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The Beloved Disciple as Mary Magdalene

The idea that Mary Magdalene was the beloved disciple was another option not included in Charlesworth’s survey. Yet she plays an important role in the Gospel Easter narratives and was remembered as a privileged disciple in some of the Gospels in the Nag Hammadi collection (Gospel of Thomas, Gospel of Mary, Gospel of Philip). The major obstacles are the use of masculine pronouns for the beloved disciple, the reference to the beloved disciple as “son” in John 19:26-27, and the distinction between the beloved disciple and Mary in John 20:2-9. In Ramon K. Jusino’s thesis online, he argues that Mary Magdalene was the original leader and hero of the Johannine community, but that an editor concealed this fact and inserted new references to make it appear that the beloved disciple and Mary were distinct characters (cf. 19:25-27; 20:1-11). I am hesitant to appeal to editing unless there is strong external (i.e. manuscript evidence) or internal support for it. However, I ran across another defense for the identification of Mary as the beloved disciple in Esther A. de Boer, The Gospel of Mary: Beyond a Gnostic and a Biblical Mary Magdalene (London: T&T Clark, 2004), 157-190. Here is a summary of her case on pages 178-190:

  • The Gospel should be treated as a unified theological composition without appealing to editorial layers (p. 184)
  • The masculine grammar may conceal the gender of the anonymous “disciple whom Jesus loved” (note this is not a title but a description) (p. 180, 184) and anonymity encourages the reader’s identification with the character (p. 182).
  • Women can fulfill the function of sonship (Ruth 4:15) and there are Christian texts that treat pious women as honorary males (Gospel of Thomas 114; Acts of Philip 95) (184-185).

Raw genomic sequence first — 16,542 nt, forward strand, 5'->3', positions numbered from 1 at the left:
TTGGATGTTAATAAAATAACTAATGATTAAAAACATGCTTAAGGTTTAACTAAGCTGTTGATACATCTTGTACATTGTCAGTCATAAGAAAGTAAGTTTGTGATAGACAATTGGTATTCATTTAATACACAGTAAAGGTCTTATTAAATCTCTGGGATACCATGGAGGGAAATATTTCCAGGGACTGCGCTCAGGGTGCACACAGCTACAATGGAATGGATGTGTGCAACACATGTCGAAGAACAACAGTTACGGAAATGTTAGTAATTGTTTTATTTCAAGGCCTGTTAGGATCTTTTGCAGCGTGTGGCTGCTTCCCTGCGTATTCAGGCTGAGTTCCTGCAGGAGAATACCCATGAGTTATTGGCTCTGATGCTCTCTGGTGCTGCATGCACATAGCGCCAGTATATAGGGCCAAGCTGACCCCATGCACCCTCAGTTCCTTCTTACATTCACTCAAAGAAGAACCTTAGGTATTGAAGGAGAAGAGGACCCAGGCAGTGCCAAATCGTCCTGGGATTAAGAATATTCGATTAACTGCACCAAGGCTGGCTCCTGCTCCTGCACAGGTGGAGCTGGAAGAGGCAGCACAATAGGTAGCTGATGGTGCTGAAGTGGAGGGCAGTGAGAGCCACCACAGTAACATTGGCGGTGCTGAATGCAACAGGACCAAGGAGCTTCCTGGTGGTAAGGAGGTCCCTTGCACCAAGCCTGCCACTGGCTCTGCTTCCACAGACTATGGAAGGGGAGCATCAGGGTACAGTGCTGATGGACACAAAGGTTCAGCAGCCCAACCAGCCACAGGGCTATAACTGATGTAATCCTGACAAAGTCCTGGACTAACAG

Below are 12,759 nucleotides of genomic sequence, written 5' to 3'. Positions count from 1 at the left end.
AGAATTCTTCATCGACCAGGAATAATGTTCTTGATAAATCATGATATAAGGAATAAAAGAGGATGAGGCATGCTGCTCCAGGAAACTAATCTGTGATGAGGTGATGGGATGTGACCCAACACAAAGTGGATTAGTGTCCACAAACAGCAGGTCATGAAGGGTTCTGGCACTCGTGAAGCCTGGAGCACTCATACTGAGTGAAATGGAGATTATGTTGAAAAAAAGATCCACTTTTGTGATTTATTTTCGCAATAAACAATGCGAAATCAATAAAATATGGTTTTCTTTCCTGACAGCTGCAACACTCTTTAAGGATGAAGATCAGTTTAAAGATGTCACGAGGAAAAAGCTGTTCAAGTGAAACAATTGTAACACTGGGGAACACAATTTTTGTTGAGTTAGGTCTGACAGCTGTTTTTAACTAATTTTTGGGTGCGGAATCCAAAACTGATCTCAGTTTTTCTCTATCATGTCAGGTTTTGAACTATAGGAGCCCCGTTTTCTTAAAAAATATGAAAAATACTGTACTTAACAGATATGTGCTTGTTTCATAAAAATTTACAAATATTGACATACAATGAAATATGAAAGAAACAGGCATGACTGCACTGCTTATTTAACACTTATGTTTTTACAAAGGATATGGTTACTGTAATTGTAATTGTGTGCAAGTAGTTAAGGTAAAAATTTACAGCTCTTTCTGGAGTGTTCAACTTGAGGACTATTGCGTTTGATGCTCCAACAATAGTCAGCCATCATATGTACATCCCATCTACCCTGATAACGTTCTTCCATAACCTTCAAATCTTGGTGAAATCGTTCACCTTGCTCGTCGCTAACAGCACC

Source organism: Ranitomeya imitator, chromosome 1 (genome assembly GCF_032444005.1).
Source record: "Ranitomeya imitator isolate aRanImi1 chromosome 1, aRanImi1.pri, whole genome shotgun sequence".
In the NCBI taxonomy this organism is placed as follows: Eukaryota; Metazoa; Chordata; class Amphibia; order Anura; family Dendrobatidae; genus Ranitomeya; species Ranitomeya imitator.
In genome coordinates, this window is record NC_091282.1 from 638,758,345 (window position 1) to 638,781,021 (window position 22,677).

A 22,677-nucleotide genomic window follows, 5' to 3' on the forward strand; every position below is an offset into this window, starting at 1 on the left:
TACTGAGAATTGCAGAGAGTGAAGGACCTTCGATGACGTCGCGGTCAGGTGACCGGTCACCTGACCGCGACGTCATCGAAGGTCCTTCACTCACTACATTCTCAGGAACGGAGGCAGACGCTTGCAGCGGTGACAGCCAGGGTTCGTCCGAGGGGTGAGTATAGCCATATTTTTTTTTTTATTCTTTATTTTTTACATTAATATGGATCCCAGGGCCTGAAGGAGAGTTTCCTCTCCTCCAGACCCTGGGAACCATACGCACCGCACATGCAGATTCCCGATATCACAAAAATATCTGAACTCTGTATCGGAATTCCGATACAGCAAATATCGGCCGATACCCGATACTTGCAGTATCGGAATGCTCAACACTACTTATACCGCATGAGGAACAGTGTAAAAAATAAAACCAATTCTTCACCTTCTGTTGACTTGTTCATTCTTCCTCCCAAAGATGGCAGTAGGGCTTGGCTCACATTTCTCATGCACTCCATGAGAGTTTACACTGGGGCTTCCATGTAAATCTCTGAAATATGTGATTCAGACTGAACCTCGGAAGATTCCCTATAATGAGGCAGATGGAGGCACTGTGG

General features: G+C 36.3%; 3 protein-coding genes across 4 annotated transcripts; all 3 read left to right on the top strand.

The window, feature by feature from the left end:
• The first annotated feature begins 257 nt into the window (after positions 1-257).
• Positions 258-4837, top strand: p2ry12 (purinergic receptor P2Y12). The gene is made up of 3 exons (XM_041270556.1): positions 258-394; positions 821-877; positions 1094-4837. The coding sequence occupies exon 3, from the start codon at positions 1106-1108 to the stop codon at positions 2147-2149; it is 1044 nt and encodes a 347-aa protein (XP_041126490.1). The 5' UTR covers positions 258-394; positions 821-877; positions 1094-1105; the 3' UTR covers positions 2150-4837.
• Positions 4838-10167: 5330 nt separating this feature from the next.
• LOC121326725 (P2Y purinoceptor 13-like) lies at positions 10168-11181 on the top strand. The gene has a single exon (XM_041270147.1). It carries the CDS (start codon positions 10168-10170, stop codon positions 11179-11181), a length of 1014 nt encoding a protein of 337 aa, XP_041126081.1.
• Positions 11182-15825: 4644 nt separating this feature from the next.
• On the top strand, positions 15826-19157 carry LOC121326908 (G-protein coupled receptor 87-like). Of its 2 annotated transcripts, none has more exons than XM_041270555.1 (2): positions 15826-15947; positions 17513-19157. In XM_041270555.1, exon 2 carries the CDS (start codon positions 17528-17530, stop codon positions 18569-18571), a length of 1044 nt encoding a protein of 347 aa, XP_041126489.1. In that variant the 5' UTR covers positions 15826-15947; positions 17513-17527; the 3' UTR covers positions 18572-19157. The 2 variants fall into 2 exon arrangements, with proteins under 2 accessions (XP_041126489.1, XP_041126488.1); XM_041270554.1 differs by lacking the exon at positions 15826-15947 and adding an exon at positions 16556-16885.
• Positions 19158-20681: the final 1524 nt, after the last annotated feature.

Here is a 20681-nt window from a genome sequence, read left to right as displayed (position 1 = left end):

• Despite the previous point, Jesus may have been referring to himself when he told his mother “behold your son” in 19:26 and only addressing the beloved disciple to take care of her as a mother in 19:27 (p. 185).
  • John 20:2 speaks about the “other” disciple whom Jesus loved and uses the Greek term phileo rather than agapaō (13:23; 19:26; 21:20) for love, so perhaps there is more than one anonymous disciple who was loved by Jesus. Thus, the beloved disciple Mary (cf. 13:23-25, 19:25-27, 35) finds another disciple that Jesus’ also loved (pp. 182-183).
  • Mary was loved by Jesus and hears his voice (cf. John 20:16) (p.186), was an authoritative witness to the resurrection and its meaning (p. 187), was an authoritative bearer of the tradition or even kin in 13:23 (187-188), and was at the scene of the cross (pp. 188-189). In spite of the patriarchal culture, her testimony was validated (21:24) and her death caused consternation (p. 189). As in other non-canonical Gospels, John 21:15-19 remembers her as Peter’s equal.

I have to admit that I am not persuaded that Mary Magdalene is the beloved disciple. However, that should not take away from her importance as someone who financially supported Jesus (cf. Luke 8:2-3) and who was the first minister of the good news of the risen Lord (John 20:18), which should be an encouragement to embrace full egalitarianism in the church today.


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